The cost of a 32- or 18-cell braille display is still prohibitive for many people, so a company called BraiBook is offering an alternative idea with a product of the same name. The mouse-sized device includes a single braille cell and can be loaded with books in several formats. Characters are displayed in contracted or uncontracted braille a cell at a time, and the speed can be controlled using a joystick. A headphone jack allows the user to plug in an external headset or speaker to hear words as they are displayed. The small size and weight of the unit is its major advantage. But reading braille one cell at a time can be either tediously slow or nearly impossible, depending on the speed of the unit, potentially requiring a sharp learning curve. Priced at around $450, it faces an uphill climb against the likes of the Orbit Reader and BrailleMe, two 20-cell units available for about the same price. Hear more with an interview with BraiBook CEO Sébastien Lefebvre.
Magnified Options for People with Low Vision Revealed
There was no shortage of new video magnifying options on display at the conference. This year’s focus was on updates to what are often referred to as transportable video magnifiers, units that generally will sit on a desk but are light enough to be moved around if necessary.
Irie-AT is introducing the ReadEasy Evolve to the United States, a video magnifier that can capture an entire 11-by-17-inch sheet of paper in a single picture, useful for large items such as newspaper pages. Capturing is accomplished by moving the camera between two different mounting points. The lower camera hole is designed to read standard-sized paper, while the elevated slot is for larger documents. It was quick and painless to move the camera between the two slots. As for the actual reading of text, this was accomplished within about 4 seconds, though the company is working to make this even faster. Speech was clear using modern voices from the Vocalizer speech engine, and the optional keypad can be used for finer control. An optional monitor can be attached for users with low vision.
The 4-pound ReadEasy Evolve folds so it can be taken with you, and will run on an optional battery pack. The base unit is available from Irie-AT for about $2,000. You can listen to a demo with Irie-AT CEO Jeff Gardner who also talks about a new affordable braille embosser called the Braille Buddy.
Back over at the Humanware booth, two new and slightly heavier desktop magnifiers were announced, the Reveal 16 and Reveal 16I. Weighing in at a still transportable 13 pounds, Humanware is targeting these two models at two very different markets. The Reveal 16 is designed for seniors and elementary school students who desire a simple unit with basic controls. It features only four buttons: power, autofocus, zoom, and contrast. Images can be magnified from 1X to 45X and displayed in a variety of contrast modes. The camera can either point down at the base of the unit or be pointed outward for distance viewing.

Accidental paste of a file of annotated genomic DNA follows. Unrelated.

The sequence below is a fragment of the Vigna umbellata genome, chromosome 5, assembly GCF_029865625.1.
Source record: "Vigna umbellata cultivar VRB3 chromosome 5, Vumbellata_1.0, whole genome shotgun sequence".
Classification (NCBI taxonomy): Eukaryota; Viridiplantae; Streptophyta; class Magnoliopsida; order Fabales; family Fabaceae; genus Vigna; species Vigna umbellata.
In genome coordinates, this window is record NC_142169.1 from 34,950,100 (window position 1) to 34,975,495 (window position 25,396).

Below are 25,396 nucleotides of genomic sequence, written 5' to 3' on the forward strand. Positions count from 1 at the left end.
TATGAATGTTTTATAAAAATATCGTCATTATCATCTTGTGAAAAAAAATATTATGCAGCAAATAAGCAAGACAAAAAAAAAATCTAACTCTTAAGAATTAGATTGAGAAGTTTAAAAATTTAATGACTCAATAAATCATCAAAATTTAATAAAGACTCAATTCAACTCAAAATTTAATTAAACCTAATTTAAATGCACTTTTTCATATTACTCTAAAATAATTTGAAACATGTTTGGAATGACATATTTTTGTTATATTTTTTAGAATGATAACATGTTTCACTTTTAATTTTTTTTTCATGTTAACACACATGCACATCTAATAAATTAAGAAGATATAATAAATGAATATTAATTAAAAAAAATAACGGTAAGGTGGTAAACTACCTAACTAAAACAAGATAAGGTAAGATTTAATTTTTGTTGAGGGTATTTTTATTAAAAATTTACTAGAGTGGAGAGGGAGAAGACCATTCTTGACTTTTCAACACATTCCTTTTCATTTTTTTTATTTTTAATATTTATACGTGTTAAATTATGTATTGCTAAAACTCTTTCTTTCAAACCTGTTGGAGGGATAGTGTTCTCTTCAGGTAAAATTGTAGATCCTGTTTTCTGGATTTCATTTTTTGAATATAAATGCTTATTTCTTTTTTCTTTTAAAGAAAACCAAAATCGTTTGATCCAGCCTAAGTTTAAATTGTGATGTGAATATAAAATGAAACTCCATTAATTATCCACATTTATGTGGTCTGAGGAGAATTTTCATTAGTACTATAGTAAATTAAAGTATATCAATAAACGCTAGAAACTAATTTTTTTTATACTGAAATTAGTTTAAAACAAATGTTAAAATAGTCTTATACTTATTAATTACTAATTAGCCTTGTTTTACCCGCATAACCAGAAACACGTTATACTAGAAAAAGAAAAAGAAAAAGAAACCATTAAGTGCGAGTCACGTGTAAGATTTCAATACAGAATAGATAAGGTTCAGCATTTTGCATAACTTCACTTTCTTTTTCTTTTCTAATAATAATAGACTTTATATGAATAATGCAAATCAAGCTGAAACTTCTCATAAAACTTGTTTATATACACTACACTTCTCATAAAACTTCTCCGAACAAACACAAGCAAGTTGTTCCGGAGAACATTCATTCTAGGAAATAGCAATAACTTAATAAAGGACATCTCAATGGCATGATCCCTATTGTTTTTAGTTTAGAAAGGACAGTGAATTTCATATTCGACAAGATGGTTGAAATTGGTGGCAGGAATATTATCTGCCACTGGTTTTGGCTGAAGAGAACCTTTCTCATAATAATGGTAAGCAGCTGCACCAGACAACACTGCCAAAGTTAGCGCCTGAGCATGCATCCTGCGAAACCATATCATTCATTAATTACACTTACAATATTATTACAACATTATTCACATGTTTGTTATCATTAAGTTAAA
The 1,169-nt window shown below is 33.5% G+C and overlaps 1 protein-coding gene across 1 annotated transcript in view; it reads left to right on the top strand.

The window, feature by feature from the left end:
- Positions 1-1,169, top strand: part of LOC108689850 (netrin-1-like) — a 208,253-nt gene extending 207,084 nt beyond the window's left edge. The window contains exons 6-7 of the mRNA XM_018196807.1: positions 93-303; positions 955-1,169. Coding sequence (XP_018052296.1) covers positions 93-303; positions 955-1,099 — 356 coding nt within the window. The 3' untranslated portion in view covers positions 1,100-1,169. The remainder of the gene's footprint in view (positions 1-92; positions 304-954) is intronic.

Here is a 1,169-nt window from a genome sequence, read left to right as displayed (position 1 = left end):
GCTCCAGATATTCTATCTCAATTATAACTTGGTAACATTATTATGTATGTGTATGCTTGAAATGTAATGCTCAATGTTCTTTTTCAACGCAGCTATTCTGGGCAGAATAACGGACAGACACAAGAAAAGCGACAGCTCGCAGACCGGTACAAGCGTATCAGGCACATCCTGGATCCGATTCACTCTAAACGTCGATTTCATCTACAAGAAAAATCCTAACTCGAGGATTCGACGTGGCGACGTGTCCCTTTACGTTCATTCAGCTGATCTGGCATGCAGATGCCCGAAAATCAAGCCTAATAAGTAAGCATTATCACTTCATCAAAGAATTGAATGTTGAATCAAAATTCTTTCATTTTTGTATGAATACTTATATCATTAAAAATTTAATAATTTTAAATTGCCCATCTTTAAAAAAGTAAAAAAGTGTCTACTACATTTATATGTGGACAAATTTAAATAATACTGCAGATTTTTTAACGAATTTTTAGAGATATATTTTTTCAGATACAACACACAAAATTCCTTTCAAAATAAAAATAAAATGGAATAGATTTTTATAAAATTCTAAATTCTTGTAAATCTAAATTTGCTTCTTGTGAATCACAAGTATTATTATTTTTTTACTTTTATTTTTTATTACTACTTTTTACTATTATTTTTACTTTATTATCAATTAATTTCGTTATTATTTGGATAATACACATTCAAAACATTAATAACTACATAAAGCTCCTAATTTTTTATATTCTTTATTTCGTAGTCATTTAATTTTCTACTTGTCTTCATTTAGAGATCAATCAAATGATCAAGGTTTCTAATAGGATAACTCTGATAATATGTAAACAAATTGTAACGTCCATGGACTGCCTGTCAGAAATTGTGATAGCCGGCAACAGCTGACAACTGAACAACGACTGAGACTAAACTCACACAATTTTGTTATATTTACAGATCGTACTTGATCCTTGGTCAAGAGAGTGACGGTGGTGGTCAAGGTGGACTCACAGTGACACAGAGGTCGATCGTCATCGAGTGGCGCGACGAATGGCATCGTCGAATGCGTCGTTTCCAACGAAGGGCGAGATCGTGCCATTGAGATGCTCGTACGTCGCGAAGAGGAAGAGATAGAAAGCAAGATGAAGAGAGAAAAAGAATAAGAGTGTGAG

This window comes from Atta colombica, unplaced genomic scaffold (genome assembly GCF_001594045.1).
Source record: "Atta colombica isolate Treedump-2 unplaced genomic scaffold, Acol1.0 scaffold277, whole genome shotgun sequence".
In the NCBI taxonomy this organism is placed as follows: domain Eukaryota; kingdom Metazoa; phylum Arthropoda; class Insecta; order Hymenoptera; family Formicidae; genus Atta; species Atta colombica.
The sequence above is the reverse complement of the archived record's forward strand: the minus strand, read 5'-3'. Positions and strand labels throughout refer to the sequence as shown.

Advanced users may prefer the Reveal 16I, which offers the same features as the basic model but adds a touchscreen, an OCR camera, and a fifth button, used for switching to an Android 7 tablet. Users of the Prodigi interface will be familiar with this mode, which can be used to read books aloud or run Android apps from Google Play.
Both models collapse and can be carried using an optional case. The Reveal 16 retails for $2,995 while the Reveal 16I sells for $3,995. Learn more with Humanware’s Eric Beauchamp who talks everything low-vision in this podcast.
A New Kind of Wearable
There weren’t as many wearables in the hall as in 2018, but Zoomax was showing a new take on the category. The Acesight is a lightweight headset that displays images using augmented reality. Individual screens are centered over each eye and display magnified images of what’s in front of you. This approach allows you to focus on what’s ahead of you while using your peripheral vision to see other items at the same time. Magnification is available in a variety of contrast modes from 1.1X to 15X. The Acesight will be available soon for $4,995. Learn more from Zoomax’s David Bradburn in this podcast.
Teaching Braille and Code to Kids
The American Printing House for the Blind was showing two products designed to teach important concepts to children who are visually impaired. BrailleBuzz is a toy designed for kids ages 2-5 to teach braille letters. The bumblebee-shaped toy includes buttons for each braille letter that announce the letter or its sound when pressed. A 6-cell Perkins-style braille keyboard is positioned below and will speak the braille letter that is typed, or play a sound if something besides a braille letter is entered. The BrailleBuzz is designed in the style of other audio-based children’s toys that teach basic letter and phonics concepts. It’s available now for $99.
Older kids may love Code Jumper, an educational toy collaboration between APH and Microsoft for teaching basic coding concepts. More and more kids are learning how to write code for computers or mobile devices, and many systems have been created to teach early foundations and concepts at a young age. Code Jumper is one of the first of these systems to be fully accessible for people who are blind or visually impaired.